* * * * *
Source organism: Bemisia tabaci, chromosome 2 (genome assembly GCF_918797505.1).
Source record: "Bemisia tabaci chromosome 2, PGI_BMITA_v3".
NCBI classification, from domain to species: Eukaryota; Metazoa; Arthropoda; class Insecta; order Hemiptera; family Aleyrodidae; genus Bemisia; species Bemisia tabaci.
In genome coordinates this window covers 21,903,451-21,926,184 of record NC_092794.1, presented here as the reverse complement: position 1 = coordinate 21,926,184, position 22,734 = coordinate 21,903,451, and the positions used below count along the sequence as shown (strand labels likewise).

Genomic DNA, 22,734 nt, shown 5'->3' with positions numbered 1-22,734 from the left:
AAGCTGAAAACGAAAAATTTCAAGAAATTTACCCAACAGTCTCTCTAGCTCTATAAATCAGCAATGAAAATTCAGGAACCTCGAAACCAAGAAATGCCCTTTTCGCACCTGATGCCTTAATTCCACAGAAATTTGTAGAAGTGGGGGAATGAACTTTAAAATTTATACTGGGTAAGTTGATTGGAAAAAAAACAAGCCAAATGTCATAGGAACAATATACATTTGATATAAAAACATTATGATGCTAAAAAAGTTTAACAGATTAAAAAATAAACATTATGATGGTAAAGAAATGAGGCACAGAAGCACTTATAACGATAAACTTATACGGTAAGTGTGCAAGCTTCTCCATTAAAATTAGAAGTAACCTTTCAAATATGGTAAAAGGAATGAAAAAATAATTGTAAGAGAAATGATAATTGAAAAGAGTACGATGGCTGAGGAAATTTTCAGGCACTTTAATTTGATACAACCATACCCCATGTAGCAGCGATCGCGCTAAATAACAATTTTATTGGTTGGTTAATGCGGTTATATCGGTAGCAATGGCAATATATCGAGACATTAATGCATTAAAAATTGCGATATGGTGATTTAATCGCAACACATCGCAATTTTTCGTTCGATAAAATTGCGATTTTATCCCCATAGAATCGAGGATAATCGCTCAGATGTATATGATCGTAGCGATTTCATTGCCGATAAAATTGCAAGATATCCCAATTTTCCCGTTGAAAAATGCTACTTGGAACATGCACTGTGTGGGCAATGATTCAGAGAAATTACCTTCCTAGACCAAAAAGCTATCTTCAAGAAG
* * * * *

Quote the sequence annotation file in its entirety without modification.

Source organism: Bemisia tabaci, chromosome 2 (genome assembly GCF_918797505.1).
Source record: "Bemisia tabaci chromosome 2, PGI_BMITA_v3".
NCBI classification, from domain to species: Eukaryota; Metazoa; Arthropoda; class Insecta; order Hemiptera; family Aleyrodidae; genus Bemisia; species Bemisia tabaci.
In genome coordinates this window covers 21,903,451-21,926,184 of record NC_092794.1, presented here as the reverse complement: position 1 = coordinate 21,926,184, position 22,734 = coordinate 21,903,451, and the positions used below count along the sequence as shown (strand labels likewise).

Genomic DNA, 22,734 nt, shown 5'->3' with positions numbered 1-22,734 from the left:
AAGCTGAAAACGAAAAATTTCAAGAAATTTACCCAACAGTCTCTCTAGCTCTATAAATCAGCAATGAAAATTCAGGAACCTCGAAACCAAGAAATGCCCTTTTCGCACCTGATGCCTTAATTCCACAGAAATTTGTAGAAGTGGGGGAATGAACTTTAAAATTTATACTGGGTAAGTTGATTGGAAAAAAAACAAGCCAAATGTCATAGGAACAATATACATTTGATATAAAAACATTATGATGCTAAAAAAGTTTAACAGATTAAAAAATAAACATTATGATGGTAAAGAAATGAGGCACAGAAGCACTTATAACGATAAACTTATACGGTAAGTGTGCAAGCTTCTCCATTAAAATTAGAAGTAACCTTTCAAATATGGTAAAAGGAATGAAAAAATAATTGTAAGAGAAATGATAATTGAAAAGAGTACGATGGCTGAGGAAATTTTCAGGCACTTTAATTTGATACAACCATACCCCATGTAGCAGCGATCGCGCTAAATAACAATTTTATTGGTTGGTTAATGCGGTTATATCGGTAGCAATGGCAATATATCGAGACATTAATGCATTAAAAATTGCGATATGGTGATTTAATCGCAACACATCGCAATTTTTCGTTCGATAAAATTGCGATTTTATCCCCATAGAATCGAGGATAATCGCTCAGATGTATATGATCGTAGCGATTTCATTGCCGATAAAATTGCAAGATATCCCAATTTTCCCGTTGAAAAATGCTACTTGGAACATGCACTGTGTGGGCAATGATTCAGAGAAATTACCTTCCTAGACCAAAAAGCTATCTTCAAGAAG